How to Leverage Boardroom Diversity for Greater Success
Freedom of speech is awarded all Americans, but having the confidence to voice their opinions is another matter -- especially for women in the workplace.
This year, the term “bossy” came under fire as prominent women, including Beyoncé and former Secretary of State Condoleezza Rice, teamed up behind Sheryl Sandberg’s “Ban Bossy” campaign to remove the word from everyday use and promote female leadership.
This movement also points to larger institutional structures that can suppress female voices. Many companies don’t promote open communication, and some executives fail to consider women’s needs, creating a gender gap in boardrooms.
Studies show that companies with more women in the C-suite outperform the competition and earn higher profits, however. Women everywhere are “leaning in,” yet larger cultural and institutional changes would help narrow the gender gap.
It's vital to be aware of a company's biases. Some of my female colleagues who are business executives shared with me the following three factors that hinder a woman’s ability to advance in business:
Strong stances. Working in a generally patriarchal business environment in Uganda, Kyusa's executive director, Noeline Kirabo, displayed an assertive demeanor that stood out from the norm of women being followers, not leaders.
“I was viewed as being too ambitious and aggressive simply because I dared to challenge the status quo and venture where many women of my age and in my culture would rather not,” Kirabo tells me.
Leaders should refrain from judging strong demeanors in women as overly aggressive. Take a step back and gauge whether social conditioning is playing a role.
Generational differences. Susan LaMotte, principal consultant and founder of exaqueo in Alexandria, Va., finds that baby boomers and traditionalists aren’t accustomed to seeing women advance in the workplace and often don’t understand their personal needs, which stifles their professional growth.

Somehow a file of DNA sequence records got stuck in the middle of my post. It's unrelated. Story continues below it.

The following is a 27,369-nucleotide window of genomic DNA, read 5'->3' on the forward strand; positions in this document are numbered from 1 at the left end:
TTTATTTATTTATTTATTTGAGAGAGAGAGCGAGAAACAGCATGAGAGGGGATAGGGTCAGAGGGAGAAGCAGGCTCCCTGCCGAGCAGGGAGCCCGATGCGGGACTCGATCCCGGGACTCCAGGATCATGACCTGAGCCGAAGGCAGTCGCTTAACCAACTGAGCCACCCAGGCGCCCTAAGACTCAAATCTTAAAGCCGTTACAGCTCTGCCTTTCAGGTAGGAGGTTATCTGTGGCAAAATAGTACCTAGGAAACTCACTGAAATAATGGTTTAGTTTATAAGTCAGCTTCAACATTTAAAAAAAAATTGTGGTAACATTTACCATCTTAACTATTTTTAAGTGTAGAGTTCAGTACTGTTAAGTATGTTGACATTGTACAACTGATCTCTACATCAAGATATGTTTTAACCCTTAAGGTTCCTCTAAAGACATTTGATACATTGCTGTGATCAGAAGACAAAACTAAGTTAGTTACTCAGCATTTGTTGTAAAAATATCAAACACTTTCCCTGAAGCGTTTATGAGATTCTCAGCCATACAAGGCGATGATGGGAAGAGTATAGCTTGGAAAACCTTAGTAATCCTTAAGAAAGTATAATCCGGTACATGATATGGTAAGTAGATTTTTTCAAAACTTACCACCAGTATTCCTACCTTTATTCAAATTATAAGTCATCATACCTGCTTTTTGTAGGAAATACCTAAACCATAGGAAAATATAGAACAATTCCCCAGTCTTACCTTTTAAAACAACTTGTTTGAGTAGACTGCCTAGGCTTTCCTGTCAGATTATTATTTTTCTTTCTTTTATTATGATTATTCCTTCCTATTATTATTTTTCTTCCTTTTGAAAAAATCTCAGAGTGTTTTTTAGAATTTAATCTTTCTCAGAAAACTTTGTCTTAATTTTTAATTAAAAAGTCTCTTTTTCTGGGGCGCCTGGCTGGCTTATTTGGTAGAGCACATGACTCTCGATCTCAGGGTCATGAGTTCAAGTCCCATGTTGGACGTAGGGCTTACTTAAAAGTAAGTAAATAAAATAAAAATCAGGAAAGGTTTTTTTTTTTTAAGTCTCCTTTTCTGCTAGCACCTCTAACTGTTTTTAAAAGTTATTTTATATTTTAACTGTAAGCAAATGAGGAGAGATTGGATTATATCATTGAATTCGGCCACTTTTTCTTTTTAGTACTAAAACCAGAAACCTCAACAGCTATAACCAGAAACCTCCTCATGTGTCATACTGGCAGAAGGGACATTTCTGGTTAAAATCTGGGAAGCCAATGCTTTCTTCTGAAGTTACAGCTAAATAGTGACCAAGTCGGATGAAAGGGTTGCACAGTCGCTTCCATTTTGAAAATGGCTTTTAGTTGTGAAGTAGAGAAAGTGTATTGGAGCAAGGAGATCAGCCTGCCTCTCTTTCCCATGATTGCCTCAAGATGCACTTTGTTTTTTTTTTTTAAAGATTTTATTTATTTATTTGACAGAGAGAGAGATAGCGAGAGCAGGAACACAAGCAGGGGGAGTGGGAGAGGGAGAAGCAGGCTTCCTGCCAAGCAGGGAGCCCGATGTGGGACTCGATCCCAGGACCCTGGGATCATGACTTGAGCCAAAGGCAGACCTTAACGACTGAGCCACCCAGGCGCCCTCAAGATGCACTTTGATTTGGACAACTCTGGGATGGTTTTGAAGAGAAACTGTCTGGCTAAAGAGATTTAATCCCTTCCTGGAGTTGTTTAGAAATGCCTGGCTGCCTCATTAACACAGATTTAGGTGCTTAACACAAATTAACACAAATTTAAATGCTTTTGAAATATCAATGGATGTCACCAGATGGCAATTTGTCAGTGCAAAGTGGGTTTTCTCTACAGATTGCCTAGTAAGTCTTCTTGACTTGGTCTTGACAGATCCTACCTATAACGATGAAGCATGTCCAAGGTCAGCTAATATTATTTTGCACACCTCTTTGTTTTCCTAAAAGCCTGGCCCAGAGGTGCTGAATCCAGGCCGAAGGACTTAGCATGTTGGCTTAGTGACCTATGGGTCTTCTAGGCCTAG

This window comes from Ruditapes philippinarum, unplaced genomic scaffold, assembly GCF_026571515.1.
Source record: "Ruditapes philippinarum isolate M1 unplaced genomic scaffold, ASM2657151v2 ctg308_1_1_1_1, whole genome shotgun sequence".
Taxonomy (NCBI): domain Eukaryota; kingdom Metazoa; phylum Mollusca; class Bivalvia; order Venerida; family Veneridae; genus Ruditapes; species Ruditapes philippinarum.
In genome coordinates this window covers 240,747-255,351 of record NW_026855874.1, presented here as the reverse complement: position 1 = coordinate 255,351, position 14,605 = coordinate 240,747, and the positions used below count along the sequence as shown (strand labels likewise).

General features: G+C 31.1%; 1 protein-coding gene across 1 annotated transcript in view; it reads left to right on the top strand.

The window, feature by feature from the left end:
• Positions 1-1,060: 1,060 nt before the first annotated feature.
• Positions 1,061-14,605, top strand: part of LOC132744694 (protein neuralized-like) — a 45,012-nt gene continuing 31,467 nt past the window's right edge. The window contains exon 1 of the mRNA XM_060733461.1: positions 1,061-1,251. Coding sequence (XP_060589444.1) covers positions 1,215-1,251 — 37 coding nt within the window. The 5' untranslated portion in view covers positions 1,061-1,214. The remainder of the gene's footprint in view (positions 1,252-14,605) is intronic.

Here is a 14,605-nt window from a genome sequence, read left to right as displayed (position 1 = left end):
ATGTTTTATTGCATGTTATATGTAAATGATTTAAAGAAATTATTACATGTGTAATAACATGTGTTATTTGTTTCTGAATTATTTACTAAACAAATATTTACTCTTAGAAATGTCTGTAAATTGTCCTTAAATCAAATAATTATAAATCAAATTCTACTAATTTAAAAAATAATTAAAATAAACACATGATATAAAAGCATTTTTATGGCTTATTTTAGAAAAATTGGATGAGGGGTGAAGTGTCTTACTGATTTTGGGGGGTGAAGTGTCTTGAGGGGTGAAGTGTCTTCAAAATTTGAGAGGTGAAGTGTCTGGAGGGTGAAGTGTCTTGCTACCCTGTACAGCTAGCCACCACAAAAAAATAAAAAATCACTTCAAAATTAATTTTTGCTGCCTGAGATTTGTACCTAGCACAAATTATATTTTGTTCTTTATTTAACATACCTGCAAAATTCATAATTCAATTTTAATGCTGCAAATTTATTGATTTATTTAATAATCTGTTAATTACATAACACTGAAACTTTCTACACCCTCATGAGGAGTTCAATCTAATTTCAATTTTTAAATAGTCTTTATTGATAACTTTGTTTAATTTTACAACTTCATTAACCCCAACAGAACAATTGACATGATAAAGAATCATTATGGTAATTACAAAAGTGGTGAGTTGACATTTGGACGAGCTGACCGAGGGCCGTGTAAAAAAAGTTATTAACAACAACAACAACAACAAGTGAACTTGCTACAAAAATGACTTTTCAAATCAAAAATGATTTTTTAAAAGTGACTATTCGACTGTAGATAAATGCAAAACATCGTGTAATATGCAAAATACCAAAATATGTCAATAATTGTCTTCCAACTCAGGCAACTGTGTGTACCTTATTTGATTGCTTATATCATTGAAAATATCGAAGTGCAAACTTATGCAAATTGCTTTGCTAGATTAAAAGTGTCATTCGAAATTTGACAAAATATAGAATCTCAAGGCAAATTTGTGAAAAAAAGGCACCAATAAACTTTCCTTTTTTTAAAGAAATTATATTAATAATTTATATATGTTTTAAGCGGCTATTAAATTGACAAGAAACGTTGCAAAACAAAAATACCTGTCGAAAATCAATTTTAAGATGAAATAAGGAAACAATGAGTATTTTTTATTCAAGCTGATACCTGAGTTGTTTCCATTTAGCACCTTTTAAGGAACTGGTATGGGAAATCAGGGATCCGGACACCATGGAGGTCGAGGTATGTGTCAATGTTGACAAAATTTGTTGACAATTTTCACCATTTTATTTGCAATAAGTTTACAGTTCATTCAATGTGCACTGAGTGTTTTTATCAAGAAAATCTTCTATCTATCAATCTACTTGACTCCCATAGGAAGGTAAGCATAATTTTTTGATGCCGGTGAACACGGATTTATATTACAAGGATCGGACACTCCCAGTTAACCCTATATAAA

This is different from how many millennial women approach their careers. Managers should understand these differences and adapt their leadership styles accordingly.
The semantics. Kelly Azevedo, founder and systems expert for She’s Got Systems in Woodland, Calif., says there's confusion over what's a bossy woman as opposed to an assertive leader and this can prompt women to shy away from the spotlight.
“I don't believe that bossiness is an inherent trait of leadership,” Azevedo tells me. “These ‘bossy girls’ need to be nurtured, mentored and coached on how to use their natural gifts in a way that inspires others.”
To succeed in this new economy, companies should foster a business culture that promotes equal opportunity in the following ways:
1. Offer personal development training.
Sarah Schupp, founder of UniversityParent in Boulder, Colo., doesn’t believe companies should give women specific opportunities. Rather, organizations should focus on personal development to boost women’s confidence and desire to actively seek better opportunities.
“It’s important to not make it solely about gender, but truly about developing leaders and providing access to training and personal development opportunities,” she says.
2. Encourage women to embrace assertion.
While mentoring young female employees, be aware that many are likely to have been conditioned to think that being "bossy" is a negative. Change that conditioning by promoting and encouraging strong personality traits.
3. Make evaluations gender neutral.
Nicole Smartt, co-owner and vice president at Star Staffing in Petaluma, Calif., tells me that transparency in employee evaluations encourages fair competition and removes gender from the equation.
“Develop or borrow an evaluative rubric that accounts for growth, celebrates innovative ideas and treats each worker as equals,” Smartt says. “Praising good performance and growth is far better business ‘jet fuel’ than verbal floggings -- again, regardless of gender.”
4. Revamp structures to deter aggression.
A workplace environment centered on ruthless competition stifles diversity and thwarts long-term company success. Companies should promote a culture of open communication and mutual respect for all employees to encourage success.
“Angling for co-worker positions based on better pay, higher clout or more accolades is a recipe for wasted business energy and aggressive behavior that doesn't translate to a higher yield, faster turnaround or a better workplace culture,” Smartt says. “Aggression breeds aggression.”
Leaders must embrace ambition and strong personality traits, promoting mutual respect, accommodating women’s needs and changing the conversation around “bossy” women. Empowering female employees will attract top talent, give companies an edge and change the executive landscape for the better by promoting diversity.